Scammers and con-artists are getting bolder

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By Jim Carr By Jim Carr

PHOENIX – Con-artists are getting more aggressive in their search for victims.

Scams that were prevalent years ago are still very much active today. However, consumers are not falling for them as much as they used to.

As a result, scammers are now using intimidation and threats to persuade people into getting conned.

George Branscom and his wife are no strangers to the popular website Craigslist.

They've had a lot of luck in the past with Craigslist. In fact, they even bought their dog off the website.

But when the time came to sell their washer and dryer on Craigslist, they weren't so lucky. The problem wasn't with finding someone who wanted to buy the washer and dryer, the problem came when one buyer was so eager they sent

George a certified check for a suspicious amount.

"The check was for $2,100," George said. "And the check had a Citibank logo on the front of the check. It looked like a, just a regular certified check."

A $2,100 check for a washer and dryer that had an asking price of only $375.The woman who sent the check also sent George an email with directions on what to do with all that extra money.

"They wanted me to, after I paid myself for the washer and dryer, they wanted me to wire the rest back to the movers via Western Union," George said. "And I thought, 'there's something fishy with that.'"

George knew the check was fake and he would liable for all that money if he deposited it and wired money to the buyer.

But then the buyer turned up the heat and actually tried to intimidate George into going through with the transaction.

"She threatened that if I did not send her the money check and she did not get it by the next business day, that she would call the FBI and the police and have them come pick me up and put me in jail," George said.

It was an intimidating email that could have worked on anyone. But George knew better and stopped communicating with the con-artist altogether. Now, he hopes others will do the same thing when they try to sell something on the Internet.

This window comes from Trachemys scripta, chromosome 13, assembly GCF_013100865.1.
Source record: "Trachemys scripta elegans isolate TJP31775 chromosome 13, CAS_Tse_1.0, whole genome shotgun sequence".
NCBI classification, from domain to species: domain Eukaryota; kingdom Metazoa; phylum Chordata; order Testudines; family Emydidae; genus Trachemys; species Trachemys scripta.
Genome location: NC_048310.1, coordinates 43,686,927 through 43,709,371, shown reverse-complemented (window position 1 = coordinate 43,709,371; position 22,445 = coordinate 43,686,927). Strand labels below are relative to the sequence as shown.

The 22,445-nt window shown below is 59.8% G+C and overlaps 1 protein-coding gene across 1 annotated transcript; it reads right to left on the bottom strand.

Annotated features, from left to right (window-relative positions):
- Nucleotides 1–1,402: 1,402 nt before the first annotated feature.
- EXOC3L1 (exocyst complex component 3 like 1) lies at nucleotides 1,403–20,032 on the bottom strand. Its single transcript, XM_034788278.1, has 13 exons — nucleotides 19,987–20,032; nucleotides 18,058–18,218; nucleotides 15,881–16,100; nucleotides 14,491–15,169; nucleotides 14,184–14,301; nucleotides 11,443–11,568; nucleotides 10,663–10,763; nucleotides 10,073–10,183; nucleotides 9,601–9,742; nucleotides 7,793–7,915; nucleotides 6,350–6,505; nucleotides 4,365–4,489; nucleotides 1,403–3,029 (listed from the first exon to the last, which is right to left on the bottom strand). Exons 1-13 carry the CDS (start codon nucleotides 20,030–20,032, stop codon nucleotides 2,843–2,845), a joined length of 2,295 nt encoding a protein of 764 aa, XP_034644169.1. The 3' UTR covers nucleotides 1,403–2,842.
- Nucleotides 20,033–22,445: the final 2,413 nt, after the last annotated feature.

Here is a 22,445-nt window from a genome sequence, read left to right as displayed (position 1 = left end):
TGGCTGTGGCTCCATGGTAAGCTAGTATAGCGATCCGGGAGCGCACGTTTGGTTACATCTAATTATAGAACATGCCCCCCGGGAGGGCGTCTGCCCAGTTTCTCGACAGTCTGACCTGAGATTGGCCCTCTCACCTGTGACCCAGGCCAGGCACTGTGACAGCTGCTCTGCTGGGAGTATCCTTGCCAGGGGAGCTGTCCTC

"The letter, the FBI letter was very intimidating and I think there are people that would be gullible enough to respond to that intimidation and probably go ahead and cash that check and send her the money," George said.

If you are ever asked to wire money to someone you have never met, do not do it or you will become a victim of a scam.

Craigslist has these rules posted on their site:

•    DEAL LOCALLY WITH FOLKS YOU CAN MEET IN PERSON - follow this one rule and avoid 99% of scam attempts on craigslist.

•    NEVER WIRE FUNDS VIA WESTERN UNION, MONEYGRAM or any other wire service - anyone who asks you to do so is a scammer.

•    FAKE CASHIER CHECKS & MONEY ORDERS ARE COMMON, and BANKS WILL CASH THEM AND THEN HOLD YOU RESPONSIBLE when the fake is discovered weeks later.

•    CRAIGSLIST IS NOT INVOLVED IN ANY TRANSACTION, and does not handle payments, guarantee transactions, provide escrow services, or offer "buyer protection" or "seller certification"

•    NEVER GIVE OUT FINANCIAL INFORMATION (bank account number, social security number, eBay/PayPal info, etc.)

•    AVOID DEALS INVOLVING SHIPPING OR ESCROW SERVICES and know that ONLY A SCAMMER WILL "GUARANTEE" YOUR TRANSACTION.

•    DO NOT RENT HOUSING WITHOUT SEEING THE INTERIOR, OR PURCHASE EXPENSIVE ITEMS SIGHT-UNSEEN - in all likelihood that housing unit is not actually for rent and that cheap item does not exist.

•    DO NOT SUBMIT TO CREDIT CHECKS OR BACKGROUND CHECKS FOR A JOB OR FOR HOUSING UNTIL YOU HAVE MET THE INTERVIEWER OR LANDLORD/AGENT IN PERSON.